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Crime and unrest

All those narrators who live in Kibagare say that crime is rife, and they see the police as ineffective and corrupt. Nyiva describes how the only activity of the police in Kibagare is to arrest those brewing illegal alcohol or dealing in marijuana, because these people give the police bribes in exchange for being released.

Women in Kibagare, including Alice and Mercy, mention that rape is so widespread that they have to escort their daughters everywhere. Several narrators say that drug use fuels the crime rate, including rape.

Others point out that poverty and lack of work are at the root of most theft and anti-social behaviour. Mercy says that life is so hard for some people in Kibagare that they “ask to be arrested because in jail nowadays there is food, not like here in Kibagare”.

Alice makes a strong connection between high unemployment and crime rates, acknowledging that it is hard for young men to change these habits without any work to fill the vacuum or produce some income: “…even if they want to change it is hard, because they don’t have any work to do. Maybe if the government found them work, then they would truly change.”

Many say that residents of Loresho, the wealthy neighbouring suburb, refer to the people of Kibagare as “thugs”, “enemies” and “thieves”. “Whatever happens in there – let’s say a theft occurs – they will think it’s done by the people of this village,” says George. But narrators say this is untrue: “Where can we get a car to go and steal with?” asks Nyiva.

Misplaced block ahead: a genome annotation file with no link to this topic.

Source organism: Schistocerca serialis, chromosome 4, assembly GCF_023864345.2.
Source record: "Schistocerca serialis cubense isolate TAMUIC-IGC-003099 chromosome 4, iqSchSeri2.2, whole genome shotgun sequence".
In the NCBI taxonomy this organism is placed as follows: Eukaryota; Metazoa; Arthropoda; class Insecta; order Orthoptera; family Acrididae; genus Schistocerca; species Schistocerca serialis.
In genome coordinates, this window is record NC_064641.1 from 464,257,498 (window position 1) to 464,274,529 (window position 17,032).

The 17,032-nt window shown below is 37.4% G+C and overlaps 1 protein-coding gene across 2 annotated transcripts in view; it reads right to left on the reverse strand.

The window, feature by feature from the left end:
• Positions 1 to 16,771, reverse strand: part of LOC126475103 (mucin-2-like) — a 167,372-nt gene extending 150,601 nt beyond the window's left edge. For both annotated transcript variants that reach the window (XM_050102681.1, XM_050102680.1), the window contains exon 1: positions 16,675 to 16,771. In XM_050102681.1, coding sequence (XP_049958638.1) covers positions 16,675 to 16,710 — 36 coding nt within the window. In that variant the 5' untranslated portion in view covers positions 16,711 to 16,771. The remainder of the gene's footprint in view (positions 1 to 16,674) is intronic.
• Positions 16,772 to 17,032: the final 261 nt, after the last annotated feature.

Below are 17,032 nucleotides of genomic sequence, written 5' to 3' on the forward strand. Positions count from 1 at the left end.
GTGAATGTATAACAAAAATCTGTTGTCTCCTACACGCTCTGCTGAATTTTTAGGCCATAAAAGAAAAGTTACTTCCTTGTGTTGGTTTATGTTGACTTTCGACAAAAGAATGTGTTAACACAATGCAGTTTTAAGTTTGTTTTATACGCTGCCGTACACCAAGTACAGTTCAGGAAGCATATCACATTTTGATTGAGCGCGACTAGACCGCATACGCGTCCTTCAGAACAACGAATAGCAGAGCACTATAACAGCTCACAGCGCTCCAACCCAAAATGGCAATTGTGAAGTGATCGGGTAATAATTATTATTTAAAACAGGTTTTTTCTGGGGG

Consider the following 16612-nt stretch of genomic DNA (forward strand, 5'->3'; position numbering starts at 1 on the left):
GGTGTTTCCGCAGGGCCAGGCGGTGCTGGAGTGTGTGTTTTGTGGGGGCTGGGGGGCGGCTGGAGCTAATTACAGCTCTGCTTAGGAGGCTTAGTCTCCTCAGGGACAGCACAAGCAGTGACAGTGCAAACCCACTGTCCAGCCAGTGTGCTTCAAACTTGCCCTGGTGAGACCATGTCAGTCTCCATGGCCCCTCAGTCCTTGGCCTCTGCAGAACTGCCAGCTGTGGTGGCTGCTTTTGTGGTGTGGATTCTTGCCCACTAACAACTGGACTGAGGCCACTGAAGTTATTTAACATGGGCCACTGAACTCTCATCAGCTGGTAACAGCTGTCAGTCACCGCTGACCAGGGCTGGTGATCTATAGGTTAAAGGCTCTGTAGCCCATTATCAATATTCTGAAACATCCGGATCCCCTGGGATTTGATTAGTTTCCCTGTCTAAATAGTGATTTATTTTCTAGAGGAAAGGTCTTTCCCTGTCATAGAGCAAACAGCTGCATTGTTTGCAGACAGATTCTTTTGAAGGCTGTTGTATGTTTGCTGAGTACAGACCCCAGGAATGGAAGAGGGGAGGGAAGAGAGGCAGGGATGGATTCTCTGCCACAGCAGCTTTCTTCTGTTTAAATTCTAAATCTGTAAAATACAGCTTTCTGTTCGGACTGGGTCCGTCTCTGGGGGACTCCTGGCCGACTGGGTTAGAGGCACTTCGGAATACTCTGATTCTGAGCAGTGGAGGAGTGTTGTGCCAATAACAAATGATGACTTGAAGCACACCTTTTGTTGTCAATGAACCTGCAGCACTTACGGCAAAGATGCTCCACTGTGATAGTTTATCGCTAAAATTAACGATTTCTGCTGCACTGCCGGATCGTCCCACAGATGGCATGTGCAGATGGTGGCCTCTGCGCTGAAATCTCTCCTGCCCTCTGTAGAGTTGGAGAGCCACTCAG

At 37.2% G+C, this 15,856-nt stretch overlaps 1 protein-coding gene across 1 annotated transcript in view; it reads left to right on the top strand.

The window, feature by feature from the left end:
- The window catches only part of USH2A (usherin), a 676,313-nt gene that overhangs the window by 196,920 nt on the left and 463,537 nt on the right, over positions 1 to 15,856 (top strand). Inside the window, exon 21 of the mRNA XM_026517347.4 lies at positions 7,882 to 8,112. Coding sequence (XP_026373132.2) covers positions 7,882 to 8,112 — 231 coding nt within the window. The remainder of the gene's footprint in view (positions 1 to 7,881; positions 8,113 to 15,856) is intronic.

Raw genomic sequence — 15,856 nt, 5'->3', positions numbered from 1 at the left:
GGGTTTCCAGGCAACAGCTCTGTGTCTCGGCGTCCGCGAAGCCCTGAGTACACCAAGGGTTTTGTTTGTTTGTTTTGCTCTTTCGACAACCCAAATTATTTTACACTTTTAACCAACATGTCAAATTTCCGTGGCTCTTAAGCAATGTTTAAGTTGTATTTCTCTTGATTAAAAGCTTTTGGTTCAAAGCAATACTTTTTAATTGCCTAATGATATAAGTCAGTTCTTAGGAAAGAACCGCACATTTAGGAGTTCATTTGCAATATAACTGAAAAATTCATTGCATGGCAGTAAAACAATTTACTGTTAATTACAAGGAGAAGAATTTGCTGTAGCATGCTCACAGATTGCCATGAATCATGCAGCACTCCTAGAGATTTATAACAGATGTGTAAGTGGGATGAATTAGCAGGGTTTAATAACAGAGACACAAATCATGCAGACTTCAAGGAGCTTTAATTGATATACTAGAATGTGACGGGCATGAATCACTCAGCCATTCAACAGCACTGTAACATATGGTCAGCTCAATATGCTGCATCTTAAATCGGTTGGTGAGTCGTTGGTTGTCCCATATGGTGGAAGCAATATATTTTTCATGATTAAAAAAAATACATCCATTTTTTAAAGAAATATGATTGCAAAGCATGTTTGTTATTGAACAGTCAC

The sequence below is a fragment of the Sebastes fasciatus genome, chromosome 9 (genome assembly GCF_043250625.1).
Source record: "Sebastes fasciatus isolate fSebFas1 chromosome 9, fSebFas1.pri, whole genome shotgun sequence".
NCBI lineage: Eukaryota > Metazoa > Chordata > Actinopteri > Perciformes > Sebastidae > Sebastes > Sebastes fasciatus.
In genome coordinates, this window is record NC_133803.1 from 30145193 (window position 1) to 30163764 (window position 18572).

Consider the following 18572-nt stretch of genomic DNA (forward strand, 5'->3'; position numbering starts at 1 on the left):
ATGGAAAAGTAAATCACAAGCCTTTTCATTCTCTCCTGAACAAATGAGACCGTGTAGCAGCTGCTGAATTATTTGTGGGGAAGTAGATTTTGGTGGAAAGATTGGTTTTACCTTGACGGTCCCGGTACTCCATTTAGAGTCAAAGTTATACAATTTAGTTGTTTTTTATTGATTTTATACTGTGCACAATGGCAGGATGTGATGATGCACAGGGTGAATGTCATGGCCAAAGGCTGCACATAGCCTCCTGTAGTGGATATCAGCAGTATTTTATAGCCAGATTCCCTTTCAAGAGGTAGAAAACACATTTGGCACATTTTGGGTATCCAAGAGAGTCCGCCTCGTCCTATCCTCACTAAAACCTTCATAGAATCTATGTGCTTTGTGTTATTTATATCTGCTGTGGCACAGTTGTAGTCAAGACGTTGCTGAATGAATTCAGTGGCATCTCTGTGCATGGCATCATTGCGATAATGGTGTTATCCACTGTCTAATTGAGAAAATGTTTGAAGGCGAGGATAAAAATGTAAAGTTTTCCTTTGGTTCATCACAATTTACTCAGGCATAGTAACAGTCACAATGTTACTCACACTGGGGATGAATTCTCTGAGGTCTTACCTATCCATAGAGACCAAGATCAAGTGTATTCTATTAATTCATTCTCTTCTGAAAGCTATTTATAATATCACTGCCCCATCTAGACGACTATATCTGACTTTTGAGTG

Alice also resents this assumption, and points out that most victims of crime are the poor: “They assume that we are thieves when honestly it is just that we have many problems. And if there are thieves, they steal from each other here in [Kibagare].”

Several mention that crime is not just committed by poor people. Land-grabbing by the rich is a common complaint.

By contrast, narrators in the rural locations do not perceive crime and lack of security as a major problem. Mary, talking about Oloitokitok town, says “we have officers of the government that do a good job, so we have enough security… Here there is peace… There is no crime.”


Crime and unrest is a key theme of the Living with poverty: Kenya oral testimony project.


Alice: sleeping hungry

Deborah: widows have rights

Elias: cultural change

George: no jobs

Helen: poverty of war

Joseph: keeping optimistic

Lemaron: challenging discrimination

Martha: battling corruption

Mary: life of struggle

Mercy: completely forgotten

Nyiva: cardboard homes

Peter: search for work

Key themes






Self-help initiatives

Sanitation and health

Political representation


Crime and unrest



Homelessness and insecurity

Pastoralism and agriculture